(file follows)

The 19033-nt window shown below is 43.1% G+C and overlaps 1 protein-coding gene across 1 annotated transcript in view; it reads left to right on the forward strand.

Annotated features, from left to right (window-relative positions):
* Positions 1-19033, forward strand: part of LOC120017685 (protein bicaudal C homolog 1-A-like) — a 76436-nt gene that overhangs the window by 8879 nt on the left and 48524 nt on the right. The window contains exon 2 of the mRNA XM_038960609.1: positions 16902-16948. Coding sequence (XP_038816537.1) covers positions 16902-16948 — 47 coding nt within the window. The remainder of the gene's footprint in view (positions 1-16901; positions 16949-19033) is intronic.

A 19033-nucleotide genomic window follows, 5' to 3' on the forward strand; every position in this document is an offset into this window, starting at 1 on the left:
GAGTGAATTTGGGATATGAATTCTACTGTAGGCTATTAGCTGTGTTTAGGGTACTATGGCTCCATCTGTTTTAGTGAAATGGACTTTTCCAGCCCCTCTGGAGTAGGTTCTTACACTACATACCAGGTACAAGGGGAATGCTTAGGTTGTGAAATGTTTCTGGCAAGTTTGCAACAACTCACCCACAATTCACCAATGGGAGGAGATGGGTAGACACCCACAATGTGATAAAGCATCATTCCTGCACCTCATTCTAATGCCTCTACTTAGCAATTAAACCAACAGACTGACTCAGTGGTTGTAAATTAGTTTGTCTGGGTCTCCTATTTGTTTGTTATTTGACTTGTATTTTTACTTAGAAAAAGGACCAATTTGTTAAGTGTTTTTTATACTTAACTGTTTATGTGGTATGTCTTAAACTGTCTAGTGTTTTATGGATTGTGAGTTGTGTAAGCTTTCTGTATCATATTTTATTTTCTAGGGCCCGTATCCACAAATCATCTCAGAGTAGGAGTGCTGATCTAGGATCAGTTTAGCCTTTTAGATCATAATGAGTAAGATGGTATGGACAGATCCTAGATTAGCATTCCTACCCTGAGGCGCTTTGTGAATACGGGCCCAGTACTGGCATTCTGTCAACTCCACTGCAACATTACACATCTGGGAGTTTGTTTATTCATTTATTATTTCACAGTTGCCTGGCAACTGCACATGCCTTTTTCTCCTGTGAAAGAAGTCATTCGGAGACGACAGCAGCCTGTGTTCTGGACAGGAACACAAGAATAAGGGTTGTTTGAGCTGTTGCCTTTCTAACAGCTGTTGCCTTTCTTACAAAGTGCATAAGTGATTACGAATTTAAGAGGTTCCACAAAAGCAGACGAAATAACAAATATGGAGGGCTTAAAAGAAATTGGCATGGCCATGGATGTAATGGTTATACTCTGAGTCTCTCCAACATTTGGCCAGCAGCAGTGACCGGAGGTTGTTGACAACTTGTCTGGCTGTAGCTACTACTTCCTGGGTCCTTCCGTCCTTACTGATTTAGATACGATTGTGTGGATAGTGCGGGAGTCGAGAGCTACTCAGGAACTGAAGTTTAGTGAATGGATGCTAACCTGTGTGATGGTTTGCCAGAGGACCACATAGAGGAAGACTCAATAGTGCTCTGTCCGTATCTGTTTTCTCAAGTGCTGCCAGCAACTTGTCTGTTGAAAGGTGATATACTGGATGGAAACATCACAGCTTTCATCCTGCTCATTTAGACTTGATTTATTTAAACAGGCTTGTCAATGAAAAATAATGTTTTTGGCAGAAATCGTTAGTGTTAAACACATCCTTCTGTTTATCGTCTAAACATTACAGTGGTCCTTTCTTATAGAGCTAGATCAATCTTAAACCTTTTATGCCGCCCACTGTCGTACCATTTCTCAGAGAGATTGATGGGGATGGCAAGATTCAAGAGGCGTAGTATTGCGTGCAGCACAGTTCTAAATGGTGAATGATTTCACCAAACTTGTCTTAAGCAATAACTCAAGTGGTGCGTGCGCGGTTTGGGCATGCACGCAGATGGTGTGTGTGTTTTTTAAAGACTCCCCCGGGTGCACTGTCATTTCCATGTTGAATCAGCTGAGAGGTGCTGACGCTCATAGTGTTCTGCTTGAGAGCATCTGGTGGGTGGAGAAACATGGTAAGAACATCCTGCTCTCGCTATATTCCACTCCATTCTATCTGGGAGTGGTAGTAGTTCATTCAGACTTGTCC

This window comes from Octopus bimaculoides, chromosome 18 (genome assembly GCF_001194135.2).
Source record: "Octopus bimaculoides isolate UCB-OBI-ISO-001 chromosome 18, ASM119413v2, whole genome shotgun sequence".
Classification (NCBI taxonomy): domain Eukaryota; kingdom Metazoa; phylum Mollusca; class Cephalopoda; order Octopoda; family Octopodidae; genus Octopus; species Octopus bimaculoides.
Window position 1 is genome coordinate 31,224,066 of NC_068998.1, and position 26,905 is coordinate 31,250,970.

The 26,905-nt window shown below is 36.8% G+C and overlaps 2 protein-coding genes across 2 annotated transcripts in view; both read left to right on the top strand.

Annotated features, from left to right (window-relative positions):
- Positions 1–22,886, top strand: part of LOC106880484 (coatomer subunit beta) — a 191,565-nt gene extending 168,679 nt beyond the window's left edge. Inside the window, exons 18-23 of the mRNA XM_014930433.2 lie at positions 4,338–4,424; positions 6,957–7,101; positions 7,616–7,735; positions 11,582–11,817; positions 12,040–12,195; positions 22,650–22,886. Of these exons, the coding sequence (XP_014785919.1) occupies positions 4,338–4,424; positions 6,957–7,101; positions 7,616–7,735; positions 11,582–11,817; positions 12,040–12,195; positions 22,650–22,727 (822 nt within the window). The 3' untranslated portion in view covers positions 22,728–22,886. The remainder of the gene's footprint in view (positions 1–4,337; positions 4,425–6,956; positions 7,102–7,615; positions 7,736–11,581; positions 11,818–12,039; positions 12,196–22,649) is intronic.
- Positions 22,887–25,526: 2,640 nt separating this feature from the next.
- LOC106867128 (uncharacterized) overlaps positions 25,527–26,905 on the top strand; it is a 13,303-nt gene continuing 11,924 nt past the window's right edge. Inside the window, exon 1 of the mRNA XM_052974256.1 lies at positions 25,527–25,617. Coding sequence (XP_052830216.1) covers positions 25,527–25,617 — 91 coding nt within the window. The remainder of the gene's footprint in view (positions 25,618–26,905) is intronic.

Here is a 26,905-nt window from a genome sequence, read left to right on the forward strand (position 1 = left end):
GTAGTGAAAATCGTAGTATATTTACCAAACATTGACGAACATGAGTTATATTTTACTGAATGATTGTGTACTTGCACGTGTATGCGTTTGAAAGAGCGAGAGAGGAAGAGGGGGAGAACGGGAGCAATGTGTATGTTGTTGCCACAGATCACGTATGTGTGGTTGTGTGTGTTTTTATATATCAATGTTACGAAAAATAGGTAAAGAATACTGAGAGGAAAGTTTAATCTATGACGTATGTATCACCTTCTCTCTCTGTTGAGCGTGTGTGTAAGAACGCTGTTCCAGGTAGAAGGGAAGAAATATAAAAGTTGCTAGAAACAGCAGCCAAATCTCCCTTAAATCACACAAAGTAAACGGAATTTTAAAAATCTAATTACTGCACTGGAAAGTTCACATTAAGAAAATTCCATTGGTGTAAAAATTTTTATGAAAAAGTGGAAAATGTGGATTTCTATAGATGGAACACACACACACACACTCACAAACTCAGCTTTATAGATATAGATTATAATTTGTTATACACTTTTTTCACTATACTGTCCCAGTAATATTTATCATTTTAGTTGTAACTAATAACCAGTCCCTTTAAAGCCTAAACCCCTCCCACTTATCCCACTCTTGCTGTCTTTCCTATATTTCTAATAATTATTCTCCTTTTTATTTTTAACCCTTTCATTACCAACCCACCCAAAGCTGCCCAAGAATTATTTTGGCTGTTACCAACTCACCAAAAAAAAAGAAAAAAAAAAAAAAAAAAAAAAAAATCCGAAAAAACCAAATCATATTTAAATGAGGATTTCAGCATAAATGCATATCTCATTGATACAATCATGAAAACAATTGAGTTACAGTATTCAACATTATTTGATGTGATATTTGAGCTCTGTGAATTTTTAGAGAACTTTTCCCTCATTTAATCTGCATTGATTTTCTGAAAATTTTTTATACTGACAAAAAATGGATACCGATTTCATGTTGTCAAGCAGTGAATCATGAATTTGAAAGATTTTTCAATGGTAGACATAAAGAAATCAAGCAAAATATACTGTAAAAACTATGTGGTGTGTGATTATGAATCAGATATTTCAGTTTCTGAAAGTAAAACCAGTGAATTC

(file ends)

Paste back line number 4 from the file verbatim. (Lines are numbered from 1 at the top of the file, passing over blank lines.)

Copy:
A 19033-nucleotide genomic window follows, 5' to 3' on the forward strand; every position in this document is an offset into this window, starting at 1 on the left: